I think this H.R. person needs a refresher course in tact and possibly in interviewing for the "new job market". In actuality you are one of a large number of people that have chosen to have a SECOND career. Your first lasting nearly long enough to have earned you a pension in the good old days. During that time, while still working in your orginal career, you managed to earn a degree in a new field. You have not been out of the job market per se, but are now entering a new field. You may want to include this in some way in your cover letters. I'm sure she caught you off guard, but if you have it in your own mind that you are changing fields not reentering the job market after a fallow time period you will be more prepared for an effective response.

Posted by: not surprised | June 5, 2006 11:32 AM

Yeah, yeah.

The HR person was right: IN COMPARISON TO THOSE WHO DID NOT PARENT she probably wasted a lot of time.

There are three kinds of parents who stay at home and plan to re-enter the workforce.

1) Transfers. These parents figure their skills will be alargely lost, so they transfer careers to something "general" like admin assistance, clerks, secretaries, etc.

2) Keep-Uppers. These parents leave the workforce. But they subscribe to industry trade rags. They keep up on developments. They maintain contacts with old workers. They volunteer (rarely) to keep in practice. They work part time if they can, to 'keep on top of things'.

3) Whatever Moms. They leave the workforce for 19 years. They are amazed, simply amazed, that anyoue wouldn't think they were just as qualified as #2.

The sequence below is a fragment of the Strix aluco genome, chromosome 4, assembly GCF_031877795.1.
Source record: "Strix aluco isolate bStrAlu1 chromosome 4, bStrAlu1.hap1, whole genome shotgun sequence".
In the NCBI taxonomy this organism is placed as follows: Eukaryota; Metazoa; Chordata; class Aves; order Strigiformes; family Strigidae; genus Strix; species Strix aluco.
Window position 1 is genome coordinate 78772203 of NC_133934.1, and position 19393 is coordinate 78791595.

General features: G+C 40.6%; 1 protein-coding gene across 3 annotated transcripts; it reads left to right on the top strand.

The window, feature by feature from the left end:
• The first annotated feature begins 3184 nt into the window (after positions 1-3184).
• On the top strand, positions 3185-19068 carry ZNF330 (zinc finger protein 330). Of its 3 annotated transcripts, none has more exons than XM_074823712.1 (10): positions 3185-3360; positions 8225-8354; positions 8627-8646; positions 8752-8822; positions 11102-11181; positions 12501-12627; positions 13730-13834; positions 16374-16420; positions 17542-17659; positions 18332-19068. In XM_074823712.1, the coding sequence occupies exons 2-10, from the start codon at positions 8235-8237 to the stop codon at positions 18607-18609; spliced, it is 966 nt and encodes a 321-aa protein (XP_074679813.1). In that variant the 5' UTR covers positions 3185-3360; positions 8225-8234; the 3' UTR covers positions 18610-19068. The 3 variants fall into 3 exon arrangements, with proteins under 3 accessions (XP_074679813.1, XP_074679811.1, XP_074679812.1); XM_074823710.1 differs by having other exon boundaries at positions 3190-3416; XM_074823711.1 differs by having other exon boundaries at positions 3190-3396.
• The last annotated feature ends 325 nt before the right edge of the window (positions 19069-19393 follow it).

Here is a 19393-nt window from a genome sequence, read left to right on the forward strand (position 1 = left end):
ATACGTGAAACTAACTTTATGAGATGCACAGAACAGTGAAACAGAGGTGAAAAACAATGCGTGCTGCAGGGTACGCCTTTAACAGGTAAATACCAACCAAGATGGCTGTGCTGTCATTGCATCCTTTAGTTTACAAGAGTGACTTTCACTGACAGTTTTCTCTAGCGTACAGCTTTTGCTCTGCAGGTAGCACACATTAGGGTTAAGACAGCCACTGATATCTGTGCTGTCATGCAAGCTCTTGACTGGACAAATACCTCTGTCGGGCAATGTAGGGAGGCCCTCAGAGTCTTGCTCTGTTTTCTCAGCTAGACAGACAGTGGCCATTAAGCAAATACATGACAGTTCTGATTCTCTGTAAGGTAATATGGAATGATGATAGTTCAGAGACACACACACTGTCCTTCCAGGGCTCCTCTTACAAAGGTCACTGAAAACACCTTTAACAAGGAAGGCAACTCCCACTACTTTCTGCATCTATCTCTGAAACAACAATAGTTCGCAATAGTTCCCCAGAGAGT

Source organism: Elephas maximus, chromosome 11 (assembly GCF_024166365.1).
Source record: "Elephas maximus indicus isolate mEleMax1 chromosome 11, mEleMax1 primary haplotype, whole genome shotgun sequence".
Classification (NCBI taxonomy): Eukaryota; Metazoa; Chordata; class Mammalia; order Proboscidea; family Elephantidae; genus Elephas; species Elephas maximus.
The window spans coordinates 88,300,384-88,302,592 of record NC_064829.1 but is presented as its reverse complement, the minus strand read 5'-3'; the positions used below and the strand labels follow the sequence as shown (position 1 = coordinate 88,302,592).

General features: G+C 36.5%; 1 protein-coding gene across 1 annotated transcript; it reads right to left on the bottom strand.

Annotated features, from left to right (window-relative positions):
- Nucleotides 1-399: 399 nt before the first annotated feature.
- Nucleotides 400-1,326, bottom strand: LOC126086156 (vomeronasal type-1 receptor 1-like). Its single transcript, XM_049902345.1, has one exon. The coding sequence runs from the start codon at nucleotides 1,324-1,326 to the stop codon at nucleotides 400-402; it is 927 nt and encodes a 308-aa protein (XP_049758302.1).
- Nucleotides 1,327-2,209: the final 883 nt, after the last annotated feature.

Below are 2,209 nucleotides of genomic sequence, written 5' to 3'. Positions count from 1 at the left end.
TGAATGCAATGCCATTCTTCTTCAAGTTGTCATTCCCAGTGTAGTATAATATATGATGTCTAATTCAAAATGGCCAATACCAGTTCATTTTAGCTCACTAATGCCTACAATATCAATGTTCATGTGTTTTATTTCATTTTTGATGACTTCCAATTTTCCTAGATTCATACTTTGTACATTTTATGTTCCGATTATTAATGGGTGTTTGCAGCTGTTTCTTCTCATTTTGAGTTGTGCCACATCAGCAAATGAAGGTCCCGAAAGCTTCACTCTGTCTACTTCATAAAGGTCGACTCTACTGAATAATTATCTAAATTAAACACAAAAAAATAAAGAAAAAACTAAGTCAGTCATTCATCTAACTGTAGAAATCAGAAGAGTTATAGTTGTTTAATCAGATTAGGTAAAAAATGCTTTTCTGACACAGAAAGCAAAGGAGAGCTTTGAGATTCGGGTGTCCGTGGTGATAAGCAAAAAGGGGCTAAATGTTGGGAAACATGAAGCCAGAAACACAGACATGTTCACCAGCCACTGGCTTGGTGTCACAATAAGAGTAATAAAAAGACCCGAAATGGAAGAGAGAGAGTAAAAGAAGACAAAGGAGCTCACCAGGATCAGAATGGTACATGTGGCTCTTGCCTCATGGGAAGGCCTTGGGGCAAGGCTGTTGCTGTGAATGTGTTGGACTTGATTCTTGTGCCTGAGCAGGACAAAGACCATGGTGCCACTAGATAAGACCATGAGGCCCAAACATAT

Posted by: Anonymous | June 5, 2006 11:53 AM

Seriously, I'd evaluate how much you needed that job, because if this HR person wasn't shown the door herself for making that comment, then that's no company you want to work for. I would have stopped the interview right there and said, "Perhaps this firm's core values aren't in line with my values as an employee and a mother. Thank you for your time." I then would have left and followed up with a letter to whomever offered the interview (or that woman's boss). Behavior like that simply cannot be tolerated by an employee or by an employer. And if the company is going to let their first line HR person get away with something like that, then really, that's no place you want to work. It's like we may have finally subdued sexual harrassment and moved on to parental harrassment. It's unacceptable and I can guarantee you that would never happen where I work, one of the many reasons why I work here and why they are repeatedly one of the Top 100 Places to Work in Fortune Magazine.

Posted by: Core Value Issues | June 5, 2006 11:54 AM

Regarding the 11:53 am post, the woman in this story went back to school and got a new degree, which would hardly be a "whatever" attitude; your judgment of her appears to be solely based on the amount of time she was out of the workforce, which doesn't say anything at all about her attitude towards work. She's obviously taking the initiative to start a new career (an idea your nifty categorization simply doesn't account for), and she deserves credit for doing so.

Posted by: Megan | June 5, 2006 12:16 PM

I cannot comment on what this particular HR person was thinking. Perhaps she misphrased a thought. Perhaps she has strong opinions about SAHMs. Perhaps she was attempting some clever ruse to draw a response from the applicant. Perhaps she is just a numb nut. Whatever. I don't see this so much as a comment on the HR person, as much as a comment on the interviewee.

It comes down to how you view the interview. If you see the interview process as an dog and pony show in which you are trying to draw a job offer out of every contact, then you might do a nifty tap dance trying to turn it in your favor. If you are in financial distress and need a job, any job, or if you feel you just need the experience after a hiatus, then you might just want to ignore the comment. If you feel your right to not be offended outweights you need for this job, you might reply indignantly or elevate the issue to the person's boss and try to get them reprimanded. The possible courses of action are limited only by the varying values of the prospective people who may find themselves in such a situation.